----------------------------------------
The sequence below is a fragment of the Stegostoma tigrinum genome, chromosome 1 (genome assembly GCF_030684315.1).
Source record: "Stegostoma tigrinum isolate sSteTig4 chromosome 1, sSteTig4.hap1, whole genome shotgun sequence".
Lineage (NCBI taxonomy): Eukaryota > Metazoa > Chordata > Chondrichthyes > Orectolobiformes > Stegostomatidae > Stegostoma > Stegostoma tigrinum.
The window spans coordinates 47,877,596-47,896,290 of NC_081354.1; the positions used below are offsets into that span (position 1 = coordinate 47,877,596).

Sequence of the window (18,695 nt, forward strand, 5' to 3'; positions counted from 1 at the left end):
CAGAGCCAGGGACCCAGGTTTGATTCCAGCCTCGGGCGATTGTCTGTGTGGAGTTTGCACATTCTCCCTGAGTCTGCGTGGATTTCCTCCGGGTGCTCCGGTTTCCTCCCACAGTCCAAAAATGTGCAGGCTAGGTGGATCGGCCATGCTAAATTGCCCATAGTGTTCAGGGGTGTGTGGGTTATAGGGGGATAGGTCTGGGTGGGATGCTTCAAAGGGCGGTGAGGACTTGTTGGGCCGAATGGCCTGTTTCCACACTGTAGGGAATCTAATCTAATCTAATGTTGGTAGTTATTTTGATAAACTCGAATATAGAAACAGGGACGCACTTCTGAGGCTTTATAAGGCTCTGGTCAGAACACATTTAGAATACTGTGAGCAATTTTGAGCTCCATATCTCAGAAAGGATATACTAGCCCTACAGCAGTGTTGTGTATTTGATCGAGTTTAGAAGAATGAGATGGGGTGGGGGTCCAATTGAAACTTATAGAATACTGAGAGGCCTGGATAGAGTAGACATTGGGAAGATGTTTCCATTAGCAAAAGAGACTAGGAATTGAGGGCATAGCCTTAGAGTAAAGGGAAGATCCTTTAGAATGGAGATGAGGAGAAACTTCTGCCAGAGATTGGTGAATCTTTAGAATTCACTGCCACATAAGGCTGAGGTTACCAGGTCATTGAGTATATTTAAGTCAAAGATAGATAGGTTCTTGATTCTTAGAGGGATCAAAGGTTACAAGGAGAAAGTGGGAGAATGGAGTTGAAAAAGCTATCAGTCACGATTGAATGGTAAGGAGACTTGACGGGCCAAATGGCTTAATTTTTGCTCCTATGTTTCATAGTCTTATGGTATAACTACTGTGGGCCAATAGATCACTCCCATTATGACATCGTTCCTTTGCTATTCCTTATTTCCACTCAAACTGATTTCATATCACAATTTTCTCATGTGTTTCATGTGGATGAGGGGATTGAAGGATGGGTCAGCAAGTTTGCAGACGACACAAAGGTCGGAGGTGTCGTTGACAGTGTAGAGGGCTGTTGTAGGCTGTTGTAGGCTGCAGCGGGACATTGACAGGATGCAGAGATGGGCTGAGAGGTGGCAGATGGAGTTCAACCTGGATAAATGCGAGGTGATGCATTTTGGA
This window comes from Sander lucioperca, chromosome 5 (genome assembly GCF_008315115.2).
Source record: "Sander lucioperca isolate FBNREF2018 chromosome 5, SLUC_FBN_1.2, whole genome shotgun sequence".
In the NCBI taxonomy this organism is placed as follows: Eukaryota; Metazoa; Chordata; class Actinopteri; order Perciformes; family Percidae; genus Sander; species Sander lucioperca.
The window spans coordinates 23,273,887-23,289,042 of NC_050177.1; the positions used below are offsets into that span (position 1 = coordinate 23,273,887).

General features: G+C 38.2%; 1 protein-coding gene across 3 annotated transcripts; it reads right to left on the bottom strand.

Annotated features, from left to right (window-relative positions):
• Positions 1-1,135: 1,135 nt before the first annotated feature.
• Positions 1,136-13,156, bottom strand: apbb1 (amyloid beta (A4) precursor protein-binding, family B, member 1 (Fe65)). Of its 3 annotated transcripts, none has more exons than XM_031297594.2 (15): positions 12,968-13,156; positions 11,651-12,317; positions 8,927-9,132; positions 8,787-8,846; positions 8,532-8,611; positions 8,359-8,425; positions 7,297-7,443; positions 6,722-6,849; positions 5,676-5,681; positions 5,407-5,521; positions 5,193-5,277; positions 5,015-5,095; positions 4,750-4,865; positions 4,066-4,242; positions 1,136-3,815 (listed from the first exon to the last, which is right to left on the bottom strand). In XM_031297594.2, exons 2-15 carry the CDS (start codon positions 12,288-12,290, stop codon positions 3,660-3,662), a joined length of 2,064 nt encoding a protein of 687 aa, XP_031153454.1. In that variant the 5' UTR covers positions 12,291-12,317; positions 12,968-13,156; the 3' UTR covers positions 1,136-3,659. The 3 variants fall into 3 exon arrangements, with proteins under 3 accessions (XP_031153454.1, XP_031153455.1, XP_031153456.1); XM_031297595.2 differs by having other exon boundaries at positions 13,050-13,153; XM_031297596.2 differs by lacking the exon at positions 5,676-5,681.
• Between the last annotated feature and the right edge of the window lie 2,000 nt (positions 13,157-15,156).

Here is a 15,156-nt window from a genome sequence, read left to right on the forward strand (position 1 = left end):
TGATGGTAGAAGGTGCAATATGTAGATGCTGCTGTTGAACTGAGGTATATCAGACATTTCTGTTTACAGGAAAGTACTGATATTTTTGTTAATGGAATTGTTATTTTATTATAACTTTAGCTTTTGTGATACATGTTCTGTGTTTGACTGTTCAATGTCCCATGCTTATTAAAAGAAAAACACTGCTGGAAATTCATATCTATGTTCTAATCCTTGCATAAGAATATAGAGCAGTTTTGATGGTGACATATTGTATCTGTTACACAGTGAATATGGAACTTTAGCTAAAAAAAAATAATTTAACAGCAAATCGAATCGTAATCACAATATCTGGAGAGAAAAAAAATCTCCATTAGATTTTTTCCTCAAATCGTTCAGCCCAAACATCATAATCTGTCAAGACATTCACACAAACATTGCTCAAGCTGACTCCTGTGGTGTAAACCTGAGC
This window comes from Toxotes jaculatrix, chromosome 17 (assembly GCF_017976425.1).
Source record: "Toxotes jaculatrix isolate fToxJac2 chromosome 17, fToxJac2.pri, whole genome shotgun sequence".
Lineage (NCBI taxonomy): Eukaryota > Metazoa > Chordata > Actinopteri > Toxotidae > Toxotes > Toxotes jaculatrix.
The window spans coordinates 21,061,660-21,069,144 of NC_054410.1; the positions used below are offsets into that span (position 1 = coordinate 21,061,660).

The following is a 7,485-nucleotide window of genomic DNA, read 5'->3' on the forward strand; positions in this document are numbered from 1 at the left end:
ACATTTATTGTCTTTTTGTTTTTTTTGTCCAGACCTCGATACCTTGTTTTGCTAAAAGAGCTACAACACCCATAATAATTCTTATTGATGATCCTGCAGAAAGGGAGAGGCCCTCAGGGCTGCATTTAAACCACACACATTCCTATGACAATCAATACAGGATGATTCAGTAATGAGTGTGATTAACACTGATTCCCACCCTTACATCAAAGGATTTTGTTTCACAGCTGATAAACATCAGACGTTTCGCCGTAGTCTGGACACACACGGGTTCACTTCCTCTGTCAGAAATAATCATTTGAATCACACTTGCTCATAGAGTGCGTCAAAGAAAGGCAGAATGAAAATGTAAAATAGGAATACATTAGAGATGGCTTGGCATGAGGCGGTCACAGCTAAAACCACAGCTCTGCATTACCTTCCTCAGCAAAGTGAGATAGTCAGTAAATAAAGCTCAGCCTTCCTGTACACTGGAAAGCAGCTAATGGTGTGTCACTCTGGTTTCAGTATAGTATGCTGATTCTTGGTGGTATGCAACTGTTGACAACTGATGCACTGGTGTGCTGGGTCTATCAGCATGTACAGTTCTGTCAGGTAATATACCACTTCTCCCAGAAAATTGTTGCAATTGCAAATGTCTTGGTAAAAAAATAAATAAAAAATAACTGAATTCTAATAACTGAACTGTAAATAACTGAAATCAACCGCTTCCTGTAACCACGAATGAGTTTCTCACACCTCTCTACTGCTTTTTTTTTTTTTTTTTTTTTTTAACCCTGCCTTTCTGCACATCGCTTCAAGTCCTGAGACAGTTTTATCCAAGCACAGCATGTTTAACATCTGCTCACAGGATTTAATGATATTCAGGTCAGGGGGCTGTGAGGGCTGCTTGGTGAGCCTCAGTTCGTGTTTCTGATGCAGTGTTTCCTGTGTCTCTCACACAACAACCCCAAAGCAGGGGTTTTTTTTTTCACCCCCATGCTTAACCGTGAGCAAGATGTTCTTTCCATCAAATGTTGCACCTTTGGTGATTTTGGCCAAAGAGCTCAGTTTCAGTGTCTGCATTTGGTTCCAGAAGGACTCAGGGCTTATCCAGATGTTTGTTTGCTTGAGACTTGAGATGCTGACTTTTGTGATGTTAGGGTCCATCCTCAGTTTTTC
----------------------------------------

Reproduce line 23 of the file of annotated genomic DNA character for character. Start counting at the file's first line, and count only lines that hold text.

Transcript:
ACATTTATTGTCTTTTTGTTTTTTTTGTCCAGACCTCGATACCTTGTTTTGCTAAAAGAGCTACAACACCCATAATAATTCTTATTGATGATCCTGCAGAAAGGGAGAGGCCCTCAGGGCTGCATTTAAACCACACACATTCCTATGACAATCAATACAGGATGATTCAGTAATGAGTGTGATTAACACTGATTCCCACCCTTACATCAAAGGATTTTGTTTCACAGCTGATAAACATCAGACGTTTCGCCGTAGTCTGGACACACACGGGTTCACTTCCTCTGTCAGAAATAATCATTTGAATCACACTTGCTCATAGAGTGCGTCAAAGAAAGGCAGAATGAAAATGTAAAATAGGAATACATTAGAGATGGCTTGGCATGAGGCGGTCACAGCTAAAACCACAGCTCTGCATTACCTTCCTCAGCAAAGTGAGATAGTCAGTAAATAAAGCTCAGCCTTCCTGTACACTGGAAAGCAGCTAATGGTGTGTCACTCTGGTTTCAGTATAGTATGCTGATTCTTGGTGGTATGCAACTGTTGACAACTGATGCACTGGTGTGCTGGGTCTATCAGCATGTACAGTTCTGTCAGGTAATATACCACTTCTCCCAGAAAATTGTTGCAATTGCAAATGTCTTGGTAAAAAAATAAATAAAAAATAACTGAATTCTAATAACTGAACTGTAAATAACTGAAATCAACCGCTTCCTGTAACCACGAATGAGTTTCTCACACCTCTCTACTGCTTTTTTTTTTTTTTTTTTTTTTTAACCCTGCCTTTCTGCACATCGCTTCAAGTCCTGAGACAGTTTTATCCAAGCACAGCATGTTTAACATCTGCTCACAGGATTTAATGATATTCAGGTCAGGGGGCTGTGAGGGCTGCTTGGTGAGCCTCAGTTCGTGTTTCTGATGCAGTGTTTCCTGTGTCTCTCACACAACAACCCCAAAGCAGGGGTTTTTTTTTTCACCCCCATGCTTAACCGTGAGCAAGATGTTCTTTCCATCAAATGTTGCACCTTTGGTGATTTTGGCCAAAGAGCTCAGTTTCAGTGTCTGCATTTGGTTCCAGAAGGACTCAGGGCTTATCCAGATGTTTGTTTGCTTGAGACTTGAGATGCTGACTTTTGTGATGTTAGGGTCCATCCTCAGTTTTTC